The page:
Then, the massacre at Sandy Hook Elementary School happened. You had just turned six two days prior, and one of you-Samantha-was home sick. The news broke that a shooting had occurred in a school. Having lived through Columbine as a college student, Virginia Tech as a young adult, I had weathered these types of events before in this country, and I’m embarrassed to say that I gave little mind to the headlines when they started to pop up across the TV screen.

Your fever climbed, your cheeks burst into red, and the network news anchor was breaking into our regularly scheduled programming. I will never forget that moment, the sippy cup of ice water in my left hand, a damp washcloth in the right, I stood motionless as I watched lines, ropes of screaming children being led from their elementary school by even more distraught adults. I steadied myself against the wall and watched as we learned of the dead, the massacred, the innocent.

“I wasn’t sure how the parents of those slain children would go on, but I thought maybe, no I was certain of it, I was sure that we would pull together as a country and help them through this.”

Hours later, the names started pouring in, floating across our TV screens like a fog. I did what every parent in America did that day: I hugged you both like it would be the last time. I held you against me until I was afraid you would melt.  I held you to fill the void for those parents, all of those parents in Newtown who would never see their babies again. I called my mom with a sob in my voice I had never felt before. I don’t know what to do with this, I cried, this pain is unbearable. I wanted somewhere to put the anguish, a jar with a tight lid that would never open again. If I feel this way, I thought, I cannot imagine what those poor parents are feeling. I wasn’t sure how the parents of those slain children would go on, but I thought maybe, no I was certain of it, I was sure that we would pull together as a country and help them through this.

I thought that day was the hardest. But I was wrong. The hardest part of the Sandy Hook Massacre for parents around the world was ever trusting that our children would be safe in school-ever again. The next morning, it was all I could do not to keep you home. What if there’s a copycat? What if someone tries it here? What if? What if?  But Daddy insisted, we keep going, keep moving forward. That morning, there were more parents outside of the school than usual.  I will never forget letting you walk through those doors again. I stood there, with at least a dozen mothers and fathers, just watching you with tears streaming down our cheeks.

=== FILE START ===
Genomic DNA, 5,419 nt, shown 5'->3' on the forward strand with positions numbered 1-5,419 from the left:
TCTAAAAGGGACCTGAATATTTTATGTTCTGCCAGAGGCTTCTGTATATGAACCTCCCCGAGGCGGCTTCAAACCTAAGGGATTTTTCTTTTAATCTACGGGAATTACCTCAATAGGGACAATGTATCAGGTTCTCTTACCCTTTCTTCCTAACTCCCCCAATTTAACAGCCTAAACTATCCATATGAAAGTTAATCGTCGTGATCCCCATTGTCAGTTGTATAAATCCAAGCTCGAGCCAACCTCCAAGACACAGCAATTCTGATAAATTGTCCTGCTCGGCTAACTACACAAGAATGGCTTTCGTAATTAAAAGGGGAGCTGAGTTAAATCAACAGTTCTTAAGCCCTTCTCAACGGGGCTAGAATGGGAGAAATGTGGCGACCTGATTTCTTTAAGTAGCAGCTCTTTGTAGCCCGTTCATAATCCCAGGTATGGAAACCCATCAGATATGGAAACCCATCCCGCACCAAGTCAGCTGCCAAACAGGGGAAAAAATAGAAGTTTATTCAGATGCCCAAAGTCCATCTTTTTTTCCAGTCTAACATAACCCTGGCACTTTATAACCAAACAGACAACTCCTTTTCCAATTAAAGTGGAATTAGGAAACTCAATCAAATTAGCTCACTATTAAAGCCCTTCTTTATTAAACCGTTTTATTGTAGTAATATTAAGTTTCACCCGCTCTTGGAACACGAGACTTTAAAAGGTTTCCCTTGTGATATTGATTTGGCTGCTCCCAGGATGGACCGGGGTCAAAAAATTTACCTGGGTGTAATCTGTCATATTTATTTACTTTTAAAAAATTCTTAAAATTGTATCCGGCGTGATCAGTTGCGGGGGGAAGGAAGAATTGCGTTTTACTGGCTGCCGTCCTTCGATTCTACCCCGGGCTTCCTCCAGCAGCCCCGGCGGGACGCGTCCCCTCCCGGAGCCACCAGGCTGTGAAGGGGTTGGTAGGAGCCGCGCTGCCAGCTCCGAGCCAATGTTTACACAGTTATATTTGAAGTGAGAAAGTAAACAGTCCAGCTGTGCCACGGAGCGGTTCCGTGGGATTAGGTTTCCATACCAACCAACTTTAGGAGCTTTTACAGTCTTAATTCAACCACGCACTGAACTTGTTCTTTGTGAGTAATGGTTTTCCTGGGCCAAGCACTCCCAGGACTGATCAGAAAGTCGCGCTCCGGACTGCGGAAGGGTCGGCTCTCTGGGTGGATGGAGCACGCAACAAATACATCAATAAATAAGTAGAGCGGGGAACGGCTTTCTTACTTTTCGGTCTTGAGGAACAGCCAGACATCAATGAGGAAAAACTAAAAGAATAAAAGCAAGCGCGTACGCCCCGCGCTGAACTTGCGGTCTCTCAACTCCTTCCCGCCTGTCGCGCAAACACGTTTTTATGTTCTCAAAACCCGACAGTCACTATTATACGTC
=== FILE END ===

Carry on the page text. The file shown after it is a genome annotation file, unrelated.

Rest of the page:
I thought that day was the hardest. But I was wrong again. The hardest part came in the days, weeks, and even years afterwards, when-despite twenty children and six adults being murdered in an elementary school by a lone gunman-we as a country continue to fail them and you by doing nothing.  There have been efforts made by many, the strong voices in a choir of ignorance, singing out for justice, for help, for empathy, but the choir is loud and those voices are drowning by themselves.

Your birthday has never been the same for me. Not because the events of that day overshadow your life, I don’t want them to. But because I can never give you what you truly deserve on your birthday and every day in between, and that is a safe place in this world.  I can’t yet say to you that a really bad thing happened and we fixed it, or at least tried to make it better. Instead, the deaths of those 20 children have made our world less safe, and now a simple trip to Target or the mall is a risk. Your birthday has never been the same because I have never been the same. I have failed you, the country has failed you, and I don’t know what to do to make it right.

At night, even now, I close my eyes sometimes and imagine the fear and panic those who died and those who survived experienced in those classrooms. It haunts me. I look at parents walking through the streets with a gun tucked in their belt and a first-grader on their arm, and I wonder how on earth you can reconcile the two? I think about the 52 parents in Newtown who are celebrating the holidays with one less person at their table this year. It’s unimaginable that you will grow up in this world, that you will fear taking your kids-my grandchildren-to school, that you will be in a crowded space and have your heart pound out of your chest because someone bursts through a door or moves in a way that could signal terror.

On your birthday, my sweet babies, and every day, I am sorry my voice isn’t strong enough, but I pray every single day that it will be heard.